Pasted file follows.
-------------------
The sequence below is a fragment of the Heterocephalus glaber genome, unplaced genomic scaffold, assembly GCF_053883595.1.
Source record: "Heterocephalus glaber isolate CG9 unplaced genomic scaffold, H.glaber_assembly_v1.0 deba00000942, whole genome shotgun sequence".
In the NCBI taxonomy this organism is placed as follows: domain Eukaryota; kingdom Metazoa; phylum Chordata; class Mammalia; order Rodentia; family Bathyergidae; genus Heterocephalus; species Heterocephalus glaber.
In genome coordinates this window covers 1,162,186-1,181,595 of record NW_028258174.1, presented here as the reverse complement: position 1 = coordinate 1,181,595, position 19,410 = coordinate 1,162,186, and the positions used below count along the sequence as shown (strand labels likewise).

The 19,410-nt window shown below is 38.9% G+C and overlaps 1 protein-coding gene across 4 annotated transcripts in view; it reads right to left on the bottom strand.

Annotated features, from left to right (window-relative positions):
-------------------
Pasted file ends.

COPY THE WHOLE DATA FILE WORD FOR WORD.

The sequence below is a fragment of the Heterocephalus glaber genome, unplaced genomic scaffold, assembly GCF_053883595.1.
Source record: "Heterocephalus glaber isolate CG9 unplaced genomic scaffold, H.glaber_assembly_v1.0 deba00000942, whole genome shotgun sequence".
In the NCBI taxonomy this organism is placed as follows: domain Eukaryota; kingdom Metazoa; phylum Chordata; class Mammalia; order Rodentia; family Bathyergidae; genus Heterocephalus; species Heterocephalus glaber.
In genome coordinates this window covers 1,162,186-1,181,595 of record NW_028258174.1, presented here as the reverse complement: position 1 = coordinate 1,181,595, position 19,410 = coordinate 1,162,186, and the positions used below count along the sequence as shown (strand labels likewise).

The 19,410-nt window shown below is 38.9% G+C and overlaps 1 protein-coding gene across 4 annotated transcripts in view; it reads right to left on the bottom strand.

Annotated features, from left to right (window-relative positions):